Further, water liberates the land from drought (cf. 1 Kgs 18:41-45). Water also serves to satisfy the thirst of man and of animals (cf. Is 43:20). The thirst for water is likened to the thirst for God, as we read in the Psalms: "As the deer yearns for running streams, so my soul yearns for you, my God. My soul is thirsting for God, the living God; when shall I see him face-to-face?" (Ps 42:2-3; another no less explicit text is Ps 63:2).

Finally, water is a symbol of purification, as we read in Ezekiel: "I will sprinkle clean water on you to cleanse you from all your impurities, and from all your idols I will cleanse you" (Ez 36:25). The same prophet announced the life-giving power of water in a stirring vision: "Then he brought me back to the entrance of the temple and I saw water flowing out from beneath the threshold of the temple toward the east.... He said to me: 'This water flows into the eastern district down upon the Arabah, and empties into the sea, the salt waters, which it makes fresh. Wherever the water flows, every sort of living-creature that can multiply shall live..." (Ez 47:1, 8-9).

In the New Testament the purifying and life-giving power of water serves for the rite of baptism already practiced by John, who administered a baptism of repentance in the Jordan (cf. Jn 1:33). But it was Jesus who presented water as a symbol of the Holy Spirit, when on a feastday he exclaimed to the crowds: "Let anyone who thirsts come to me and drink. Whoever believes in me, as Scripture says: 'Rivers of living water will flow from within him.'" And the evangelist gives a commentary: "He said this in reference to the Spirit that those who came to believe in him were to receive; there was, of course, no Spirit yet because Jesus had not yet been glorified" (Jn 7:37-39).

These words also explain all that Jesus said to the Samaritan woman about living water, water which he himself will give. In a person this water becomes "a spring of water welling up to eternal life" (Jn 4:10, 14).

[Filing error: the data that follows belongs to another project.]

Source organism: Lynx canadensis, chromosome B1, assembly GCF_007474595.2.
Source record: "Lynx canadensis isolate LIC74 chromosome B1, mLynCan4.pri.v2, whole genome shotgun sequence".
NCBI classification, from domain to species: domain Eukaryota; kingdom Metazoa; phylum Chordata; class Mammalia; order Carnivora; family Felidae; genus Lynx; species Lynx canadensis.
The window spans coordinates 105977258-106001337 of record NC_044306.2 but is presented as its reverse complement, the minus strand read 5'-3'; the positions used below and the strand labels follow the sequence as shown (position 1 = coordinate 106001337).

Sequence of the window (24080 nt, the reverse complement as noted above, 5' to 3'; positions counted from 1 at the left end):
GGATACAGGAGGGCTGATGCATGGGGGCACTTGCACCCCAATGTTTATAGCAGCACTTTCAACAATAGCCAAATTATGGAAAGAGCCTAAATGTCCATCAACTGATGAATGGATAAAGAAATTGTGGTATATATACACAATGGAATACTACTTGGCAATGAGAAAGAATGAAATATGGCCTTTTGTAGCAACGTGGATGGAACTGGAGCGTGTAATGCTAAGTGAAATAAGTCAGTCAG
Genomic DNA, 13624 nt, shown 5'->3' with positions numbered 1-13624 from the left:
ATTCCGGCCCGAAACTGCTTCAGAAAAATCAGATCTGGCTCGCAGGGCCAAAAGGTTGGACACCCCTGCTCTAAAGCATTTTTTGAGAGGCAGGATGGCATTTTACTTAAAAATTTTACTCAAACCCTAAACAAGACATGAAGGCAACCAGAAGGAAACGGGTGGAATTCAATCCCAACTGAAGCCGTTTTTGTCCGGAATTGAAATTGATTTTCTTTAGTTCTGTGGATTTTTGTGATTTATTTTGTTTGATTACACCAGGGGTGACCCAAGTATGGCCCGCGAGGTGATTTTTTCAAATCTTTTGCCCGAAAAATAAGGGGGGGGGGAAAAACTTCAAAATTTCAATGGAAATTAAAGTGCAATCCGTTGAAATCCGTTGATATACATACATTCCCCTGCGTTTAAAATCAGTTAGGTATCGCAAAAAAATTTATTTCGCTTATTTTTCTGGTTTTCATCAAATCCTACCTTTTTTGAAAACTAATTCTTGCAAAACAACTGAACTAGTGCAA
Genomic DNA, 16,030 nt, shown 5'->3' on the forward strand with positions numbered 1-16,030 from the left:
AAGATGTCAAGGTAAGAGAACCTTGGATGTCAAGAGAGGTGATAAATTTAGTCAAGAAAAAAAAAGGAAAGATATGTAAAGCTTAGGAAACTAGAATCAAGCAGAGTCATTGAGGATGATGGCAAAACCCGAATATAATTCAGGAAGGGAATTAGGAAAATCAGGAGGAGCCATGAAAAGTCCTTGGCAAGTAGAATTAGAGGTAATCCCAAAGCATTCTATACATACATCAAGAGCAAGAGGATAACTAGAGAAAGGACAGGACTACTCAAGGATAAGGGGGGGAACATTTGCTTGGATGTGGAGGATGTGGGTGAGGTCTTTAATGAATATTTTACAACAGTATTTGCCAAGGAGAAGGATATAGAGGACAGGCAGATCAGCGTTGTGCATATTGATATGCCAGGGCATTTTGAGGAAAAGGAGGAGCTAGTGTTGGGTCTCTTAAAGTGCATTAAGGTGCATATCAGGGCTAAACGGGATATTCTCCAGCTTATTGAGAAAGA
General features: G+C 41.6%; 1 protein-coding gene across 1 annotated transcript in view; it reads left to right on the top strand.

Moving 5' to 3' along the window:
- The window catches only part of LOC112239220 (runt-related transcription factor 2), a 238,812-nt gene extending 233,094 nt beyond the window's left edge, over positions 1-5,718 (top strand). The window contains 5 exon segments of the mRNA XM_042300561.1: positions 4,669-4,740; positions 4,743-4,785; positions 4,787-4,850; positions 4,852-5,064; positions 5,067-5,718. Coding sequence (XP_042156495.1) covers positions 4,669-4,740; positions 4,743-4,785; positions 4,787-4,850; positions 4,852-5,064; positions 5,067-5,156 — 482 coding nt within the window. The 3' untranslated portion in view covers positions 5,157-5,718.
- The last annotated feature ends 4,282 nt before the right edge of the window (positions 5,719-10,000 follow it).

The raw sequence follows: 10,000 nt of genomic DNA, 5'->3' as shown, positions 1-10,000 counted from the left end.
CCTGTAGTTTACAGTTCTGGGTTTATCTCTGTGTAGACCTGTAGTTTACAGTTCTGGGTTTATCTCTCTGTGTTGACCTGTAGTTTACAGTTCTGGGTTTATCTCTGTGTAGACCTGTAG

These are all expressions of the truth which Jesus revealed about the Holy Spirit, of whom "living water" is a symbol. In the sacrament of Baptism this is translated into the reality of being born of the Holy Spirit. Here many other Old Testament passages also come together, such as the one about the water which, upon God's orders, Moses made to flow from the rock (cf. Ex 17:5-7; Ps 78:16), and the other about the spring made available to the house of David for washing away sins and impurities (cf. Zech 13:1; 14:8). The crowning text of all is found in the words of the Book of Revelation concerning the crystal clear rivers of living water which will flow forth from the throne of God and the Lamb. In the midst of the city square and on either side of the river there is a tree of life; this tree's leaves serve to heal the nations (cf. Rev 22:1-2). According to the exegetes, the living and life-giving waters symbolize the Spirit, as John himself states several times in his Gospel (cf. Jn 4:10-14; 7:37-38). In this vision from the Book of Revelation one catches a glimpse of the Trinity itself. The reference to the healing of the nations is also significant. This healing comes through the leaves of the tree, which is nourished by the living and salubrious water of the Spirit.

If God's people "drink this spiritual drink," according to St. Paul, it is like Israel in the desert, which drew "from the rock which was Christ" (1 Cor 10:1-4). From his side pierced on the cross "flowed blood and water" (Jn 19:34), as a sign of the redemptive end of his death which he underwent for the salvation of the world. The result of this redemptive death is the gift of the Holy Spirit, which he gave abundantly to his Church.

Truly "springs of living water flowed from within" the paschal mystery of Christ by becoming in people's souls "a spring of water welling up to eternal life" (Jn 4:14) as a gift from the Holy Spirit. This gift comes from a Giver who is quite easily identified in the words of Christ and of his Apostles: the third Person of the Trinity.